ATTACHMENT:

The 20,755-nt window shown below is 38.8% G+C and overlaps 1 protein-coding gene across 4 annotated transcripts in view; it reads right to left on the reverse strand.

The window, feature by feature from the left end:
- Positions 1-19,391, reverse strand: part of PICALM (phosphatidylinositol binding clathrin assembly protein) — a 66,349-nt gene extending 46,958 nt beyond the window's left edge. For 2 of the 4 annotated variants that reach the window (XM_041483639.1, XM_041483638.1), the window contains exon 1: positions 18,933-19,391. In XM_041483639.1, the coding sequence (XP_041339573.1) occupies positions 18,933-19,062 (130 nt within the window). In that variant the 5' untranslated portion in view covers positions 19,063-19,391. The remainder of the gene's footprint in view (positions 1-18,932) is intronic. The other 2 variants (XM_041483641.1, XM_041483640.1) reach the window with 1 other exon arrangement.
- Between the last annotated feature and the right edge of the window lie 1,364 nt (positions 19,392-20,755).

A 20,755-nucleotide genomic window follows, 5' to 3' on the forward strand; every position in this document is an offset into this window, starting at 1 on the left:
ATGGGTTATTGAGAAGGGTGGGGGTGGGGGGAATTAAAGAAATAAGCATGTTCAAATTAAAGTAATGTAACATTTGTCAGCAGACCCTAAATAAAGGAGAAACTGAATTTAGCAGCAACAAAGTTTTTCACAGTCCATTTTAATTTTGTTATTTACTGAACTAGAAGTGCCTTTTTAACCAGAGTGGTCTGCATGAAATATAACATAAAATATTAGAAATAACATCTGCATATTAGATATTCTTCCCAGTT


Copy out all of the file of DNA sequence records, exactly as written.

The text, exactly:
The 20,755-nt window shown below is 38.8% G+C and overlaps 1 protein-coding gene across 4 annotated transcripts in view; it reads right to left on the reverse strand.

The window, feature by feature from the left end:
- Positions 1-19,391, reverse strand: part of PICALM (phosphatidylinositol binding clathrin assembly protein) — a 66,349-nt gene extending 46,958 nt beyond the window's left edge. For 2 of the 4 annotated variants that reach the window (XM_041483639.1, XM_041483638.1), the window contains exon 1: positions 18,933-19,391. In XM_041483639.1, the coding sequence (XP_041339573.1) occupies positions 18,933-19,062 (130 nt within the window). In that variant the 5' untranslated portion in view covers positions 19,063-19,391. The remainder of the gene's footprint in view (positions 1-18,932) is intronic. The other 2 variants (XM_041483641.1, XM_041483640.1) reach the window with 1 other exon arrangement.
- Between the last annotated feature and the right edge of the window lie 1,364 nt (positions 19,392-20,755).

A 20,755-nucleotide genomic window follows, 5' to 3' on the forward strand; every position in this document is an offset into this window, starting at 1 on the left:
ATGGGTTATTGAGAAGGGTGGGGGTGGGGGGAATTAAAGAAATAAGCATGTTCAAATTAAAGTAATGTAACATTTGTCAGCAGACCCTAAATAAAGGAGAAACTGAATTTAGCAGCAACAAAGTTTTTCACAGTCCATTTTAATTTTGTTATTTACTGAACTAGAAGTGCCTTTTTAACCAGAGTGGTCTGCATGAAATATAACATAAAATATTAGAAATAACATCTGCATATTAGATATTCTTCCCAGTT